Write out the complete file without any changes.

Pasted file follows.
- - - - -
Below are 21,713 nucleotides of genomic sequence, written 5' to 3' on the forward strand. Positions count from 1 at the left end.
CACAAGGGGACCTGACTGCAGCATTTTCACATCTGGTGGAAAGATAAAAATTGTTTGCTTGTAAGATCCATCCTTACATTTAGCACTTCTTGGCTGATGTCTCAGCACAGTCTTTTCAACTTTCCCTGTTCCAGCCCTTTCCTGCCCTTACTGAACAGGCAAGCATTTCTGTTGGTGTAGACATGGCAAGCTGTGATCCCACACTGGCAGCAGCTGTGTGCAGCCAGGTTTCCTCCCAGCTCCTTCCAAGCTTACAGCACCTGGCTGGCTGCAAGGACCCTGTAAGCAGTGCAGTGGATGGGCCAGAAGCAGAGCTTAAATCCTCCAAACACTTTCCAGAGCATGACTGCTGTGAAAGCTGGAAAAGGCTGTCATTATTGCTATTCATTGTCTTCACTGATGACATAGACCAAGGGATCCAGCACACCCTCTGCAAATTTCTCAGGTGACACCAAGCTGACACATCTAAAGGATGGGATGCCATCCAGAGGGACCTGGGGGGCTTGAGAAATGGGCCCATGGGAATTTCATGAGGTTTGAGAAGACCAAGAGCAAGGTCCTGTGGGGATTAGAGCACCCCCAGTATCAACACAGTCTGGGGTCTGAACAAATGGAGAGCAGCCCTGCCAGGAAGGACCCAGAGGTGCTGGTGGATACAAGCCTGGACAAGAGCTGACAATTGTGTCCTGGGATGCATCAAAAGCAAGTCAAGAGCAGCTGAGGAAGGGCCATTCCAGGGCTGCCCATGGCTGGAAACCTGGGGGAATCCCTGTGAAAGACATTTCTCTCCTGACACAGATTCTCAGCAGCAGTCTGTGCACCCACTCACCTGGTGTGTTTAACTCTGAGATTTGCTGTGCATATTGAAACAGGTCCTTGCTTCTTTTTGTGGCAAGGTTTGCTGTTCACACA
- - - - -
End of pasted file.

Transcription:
Below are 21,713 nucleotides of genomic sequence, written 5' to 3' on the forward strand. Positions count from 1 at the left end.
CACAAGGGGACCTGACTGCAGCATTTTCACATCTGGTGGAAAGATAAAAATTGTTTGCTTGTAAGATCCATCCTTACATTTAGCACTTCTTGGCTGATGTCTCAGCACAGTCTTTTCAACTTTCCCTGTTCCAGCCCTTTCCTGCCCTTACTGAACAGGCAAGCATTTCTGTTGGTGTAGACATGGCAAGCTGTGATCCCACACTGGCAGCAGCTGTGTGCAGCCAGGTTTCCTCCCAGCTCCTTCCAAGCTTACAGCACCTGGCTGGCTGCAAGGACCCTGTAAGCAGTGCAGTGGATGGGCCAGAAGCAGAGCTTAAATCCTCCAAACACTTTCCAGAGCATGACTGCTGTGAAAGCTGGAAAAGGCTGTCATTATTGCTATTCATTGTCTTCACTGATGACATAGACCAAGGGATCCAGCACACCCTCTGCAAATTTCTCAGGTGACACCAAGCTGACACATCTAAAGGATGGGATGCCATCCAGAGGGACCTGGGGGGCTTGAGAAATGGGCCCATGGGAATTTCATGAGGTTTGAGAAGACCAAGAGCAAGGTCCTGTGGGGATTAGAGCACCCCCAGTATCAACACAGTCTGGGGTCTGAACAAATGGAGAGCAGCCCTGCCAGGAAGGACCCAGAGGTGCTGGTGGATACAAGCCTGGACAAGAGCTGACAATTGTGTCCTGGGATGCATCAAAAGCAAGTCAAGAGCAGCTGAGGAAGGGCCATTCCAGGGCTGCCCATGGCTGGAAACCTGGGGGAATCCCTGTGAAAGACATTTCTCTCCTGACACAGATTCTCAGCAGCAGTCTGTGCACCCACTCACCTGGTGTGTTTAACTCTGAGATTTGCTGTGCATATTGAAACAGGTCCTTGCTTCTTTTTGTGGCAAGGTTTGCTGTTCACACA